IIn the Euro area, the markets’ focus will be on the ECOFIN meeting and possible developments on the debt crisis front. In terms of data, the ZEW index is expected to be steady at 7.6 in May. European inflation should confirmed at 2.8% yoy in April, while the underlying dynamic should rise to 1.6% yoy from 1.3% yoy..…
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The debt crisis and the prospect of further fiscal tightening in almost every Euro area country might further dent household sentiment, which we expect to fall further to -12.4 in May from -11.6 before.
The coming week is packed with data and events in the United States. The first manufacturing surveys for May should confirm expansion at a more subdued pace than in the first quarter. Industrial production should be up in April, despite the closure of Japanese car factories in the USA. The residential real estate sector data for April is expected to show no improvement in sales and new starts. The minutes of the FOMC meeting will add little of note to Bernanke’s press conference.
Monday 16 May
The Eurogroup meeting will discuss the aid programme for Portugal in light of the outcome of the IMF and EU Commission mission, and it might consider extending the aid to Greece, although the final decision will only be taken at the European Council meeting in June with the results of the IMF reviews.
European inflation should be confirmed at 2.8% yoy in April, in line with the advance estimates. Prices should be up 1.4% mom on the back of the surge in commodity prices. Ex energy, food and tobacco, consumer prices are expected to be up 0.4% mom on residual pressures in apparel and hotels and restaurants. Core inflation would rise to 1.6% yoy from 1.3% yoy. In the coming months, Euro area inflation will stick at the present levels and could even rise to 3% yoy, although this would likely be short-lived and due to commodity price volatility.
The NY Fed Empire survey should show a correction in May, to an estimated 19 from 21.7 in April, the first dip after five straight gains. The other manufacturing indices fell in April. The Empire had shown a more gradual positive trend in the first part of 2011 than the other surveys and the expected correction should be more limited. May should show the effects of the car factory closures and the shortage of parts imported from Japan in various sectors. The price component should correct slightly from the April high of 57.69.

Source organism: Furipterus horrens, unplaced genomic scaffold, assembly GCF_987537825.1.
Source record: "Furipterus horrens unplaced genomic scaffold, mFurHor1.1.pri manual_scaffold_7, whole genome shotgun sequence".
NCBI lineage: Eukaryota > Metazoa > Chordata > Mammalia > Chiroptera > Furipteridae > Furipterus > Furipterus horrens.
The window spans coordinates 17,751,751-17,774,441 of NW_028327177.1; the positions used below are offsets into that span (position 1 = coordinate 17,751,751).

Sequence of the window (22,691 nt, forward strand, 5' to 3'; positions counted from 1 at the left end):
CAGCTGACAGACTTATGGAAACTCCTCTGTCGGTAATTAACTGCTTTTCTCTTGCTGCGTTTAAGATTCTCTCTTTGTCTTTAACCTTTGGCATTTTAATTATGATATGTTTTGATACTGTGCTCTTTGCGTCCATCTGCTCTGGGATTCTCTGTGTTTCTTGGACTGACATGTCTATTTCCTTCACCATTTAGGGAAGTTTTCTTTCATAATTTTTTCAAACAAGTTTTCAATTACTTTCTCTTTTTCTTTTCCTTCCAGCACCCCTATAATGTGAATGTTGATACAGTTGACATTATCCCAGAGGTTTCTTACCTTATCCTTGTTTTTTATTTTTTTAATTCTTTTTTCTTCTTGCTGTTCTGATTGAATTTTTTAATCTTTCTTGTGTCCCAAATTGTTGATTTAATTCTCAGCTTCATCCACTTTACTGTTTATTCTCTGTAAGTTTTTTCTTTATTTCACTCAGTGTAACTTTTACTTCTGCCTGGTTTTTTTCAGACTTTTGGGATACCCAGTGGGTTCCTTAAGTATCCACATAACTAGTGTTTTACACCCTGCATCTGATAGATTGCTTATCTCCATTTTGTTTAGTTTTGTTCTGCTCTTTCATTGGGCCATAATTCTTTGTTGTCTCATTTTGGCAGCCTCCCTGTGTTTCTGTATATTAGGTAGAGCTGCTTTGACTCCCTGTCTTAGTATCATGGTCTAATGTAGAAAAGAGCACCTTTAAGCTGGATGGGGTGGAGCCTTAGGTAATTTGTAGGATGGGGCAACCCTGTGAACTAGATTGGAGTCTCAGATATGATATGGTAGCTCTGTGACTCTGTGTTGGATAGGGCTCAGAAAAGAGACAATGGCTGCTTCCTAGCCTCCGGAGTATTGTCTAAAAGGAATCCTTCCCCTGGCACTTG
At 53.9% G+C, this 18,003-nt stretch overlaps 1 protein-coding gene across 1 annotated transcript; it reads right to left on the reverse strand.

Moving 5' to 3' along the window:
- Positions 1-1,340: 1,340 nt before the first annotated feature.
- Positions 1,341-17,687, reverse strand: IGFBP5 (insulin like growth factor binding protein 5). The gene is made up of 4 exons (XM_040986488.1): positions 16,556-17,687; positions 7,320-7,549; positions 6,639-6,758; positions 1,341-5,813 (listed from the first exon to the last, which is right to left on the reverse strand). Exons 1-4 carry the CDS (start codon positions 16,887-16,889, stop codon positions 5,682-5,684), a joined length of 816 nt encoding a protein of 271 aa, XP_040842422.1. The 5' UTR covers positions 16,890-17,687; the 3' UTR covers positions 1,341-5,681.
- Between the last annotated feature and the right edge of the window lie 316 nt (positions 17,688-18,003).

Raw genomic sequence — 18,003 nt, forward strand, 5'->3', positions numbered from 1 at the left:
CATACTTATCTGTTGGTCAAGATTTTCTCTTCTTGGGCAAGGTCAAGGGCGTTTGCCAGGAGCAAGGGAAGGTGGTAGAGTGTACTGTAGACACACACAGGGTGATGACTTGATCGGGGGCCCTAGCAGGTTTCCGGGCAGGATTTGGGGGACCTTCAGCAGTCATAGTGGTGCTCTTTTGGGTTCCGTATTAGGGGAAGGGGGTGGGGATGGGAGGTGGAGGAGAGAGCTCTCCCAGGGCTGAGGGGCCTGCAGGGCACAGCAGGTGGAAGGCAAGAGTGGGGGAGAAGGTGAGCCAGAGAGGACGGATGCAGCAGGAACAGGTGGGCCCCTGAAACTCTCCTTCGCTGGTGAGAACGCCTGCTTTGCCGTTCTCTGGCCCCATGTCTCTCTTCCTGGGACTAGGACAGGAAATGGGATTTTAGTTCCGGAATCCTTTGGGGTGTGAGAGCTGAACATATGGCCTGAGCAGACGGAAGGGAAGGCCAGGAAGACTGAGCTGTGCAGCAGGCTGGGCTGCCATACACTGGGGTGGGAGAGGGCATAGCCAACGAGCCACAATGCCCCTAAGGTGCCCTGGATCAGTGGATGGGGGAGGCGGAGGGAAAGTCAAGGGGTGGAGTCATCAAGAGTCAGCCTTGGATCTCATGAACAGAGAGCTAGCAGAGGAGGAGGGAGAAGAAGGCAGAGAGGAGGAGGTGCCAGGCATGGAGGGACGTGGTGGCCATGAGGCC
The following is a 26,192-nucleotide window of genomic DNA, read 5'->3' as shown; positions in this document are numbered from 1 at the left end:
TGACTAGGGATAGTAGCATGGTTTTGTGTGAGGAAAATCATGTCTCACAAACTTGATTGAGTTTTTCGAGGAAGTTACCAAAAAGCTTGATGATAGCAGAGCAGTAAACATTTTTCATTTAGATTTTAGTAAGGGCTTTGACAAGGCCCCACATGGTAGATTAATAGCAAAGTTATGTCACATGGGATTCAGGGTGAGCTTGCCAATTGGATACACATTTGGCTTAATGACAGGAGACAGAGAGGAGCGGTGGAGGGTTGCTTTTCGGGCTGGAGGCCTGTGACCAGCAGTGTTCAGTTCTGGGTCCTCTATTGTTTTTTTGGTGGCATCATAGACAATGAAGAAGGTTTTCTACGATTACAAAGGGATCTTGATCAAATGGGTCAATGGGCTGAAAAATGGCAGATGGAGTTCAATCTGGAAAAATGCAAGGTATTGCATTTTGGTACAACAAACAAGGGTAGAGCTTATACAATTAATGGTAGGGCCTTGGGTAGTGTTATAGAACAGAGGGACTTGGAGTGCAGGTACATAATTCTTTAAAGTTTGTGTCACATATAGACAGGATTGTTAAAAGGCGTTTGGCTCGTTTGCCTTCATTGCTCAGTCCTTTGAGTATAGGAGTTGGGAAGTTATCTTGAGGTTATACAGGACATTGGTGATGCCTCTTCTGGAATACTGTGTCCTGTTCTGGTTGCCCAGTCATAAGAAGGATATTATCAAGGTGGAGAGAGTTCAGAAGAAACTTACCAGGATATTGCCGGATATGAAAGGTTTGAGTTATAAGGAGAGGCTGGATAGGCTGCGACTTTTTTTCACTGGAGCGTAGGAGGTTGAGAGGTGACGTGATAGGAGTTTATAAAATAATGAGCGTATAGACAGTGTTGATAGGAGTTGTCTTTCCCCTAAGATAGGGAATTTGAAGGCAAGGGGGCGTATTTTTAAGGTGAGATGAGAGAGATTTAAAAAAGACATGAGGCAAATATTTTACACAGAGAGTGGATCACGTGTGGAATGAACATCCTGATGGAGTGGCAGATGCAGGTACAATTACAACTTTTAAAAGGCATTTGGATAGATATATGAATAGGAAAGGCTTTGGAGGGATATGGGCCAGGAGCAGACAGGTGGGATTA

Tuesday 17 May
Germany. The ZEW index is expected to be steady at 7.6 in May; in past months sentiment among analysts dipped (-8.1) on the negative debt crisis news flow. The expectations index is below the long-term mean (22.6). The view of the present situation might, on the other hand, improve to 88.2, in line with the outstanding indications on the economic cycle.
Housing starts should rise to 575k in April from 549k in March, recouping some of February’s steep fall, aided by normalising weather conditions. The stagnation of new home sales and homebuilder confidence suggests construction activity will remain within the range seen in the last 18 months, with starts between 510k and 600k. Permits should fall from 585k in March to 575k.
Industrial production is expected to be up 0.5% mom in April. The manufacturing sector should record robust growth, ex auto, based on the hours worked indications in the employment report. The closure of Japanese auto factories in the USA will check sector output. Utilities and mining should show large gains. Capacity utilisation should continue its uptrend, rising to 77.6% from 77.4% in March, now well above the average for the last ten years (76.7%) and just 2pp shy of the last 20-year average (79.5%). Capacity utilisation in manufacturing should rise to 76%, above the 10-year mean (74.3%) and 1.7pp short of the 20-year average (77.7%).
Wednesday 18 May
The Fed publishes the minutes of the FOMC meeting held 26-27 April. The minutes will contain little new information to Bernanke’s press conference. The document should again show a broad divergence of views on the exit strategy, in terms both of timing and sequencing. However, the minutes should confirm what was announced post-meeting: monetary policy remains appropriate and the reversal is not imminent. The minutes should also indicate that the Fed will make every effort to pre-announce the reversal in monetary policy.
Thursday 19 May
Sales of existing homes are expected to rise to 5.25M units ann. in April from 5.1M in March. Pending home sales rose in both February and March, giving positive indications for existing home sales. Property sales are still however without a clear uptrend. The data should again show a large percentage of sales of repossessed homes.
The Philadelphia Fed index should rise to 24 in May, making up only some of April’s steep fall (to 18.5 from 43.4 in March). As with the other surveys, in May the prices paid component should soften from the April highs. New orders should rise from 18.8 in April, though without revisiting the March levels (40.3).
Friday 20 May
The index of household confidence might slip further in May, falling to -12 from -11.6 before. Specifically, we expect the view of the general economic situation to deteriorate in the wake of the ongoing flow of bad news on the debt crisis.
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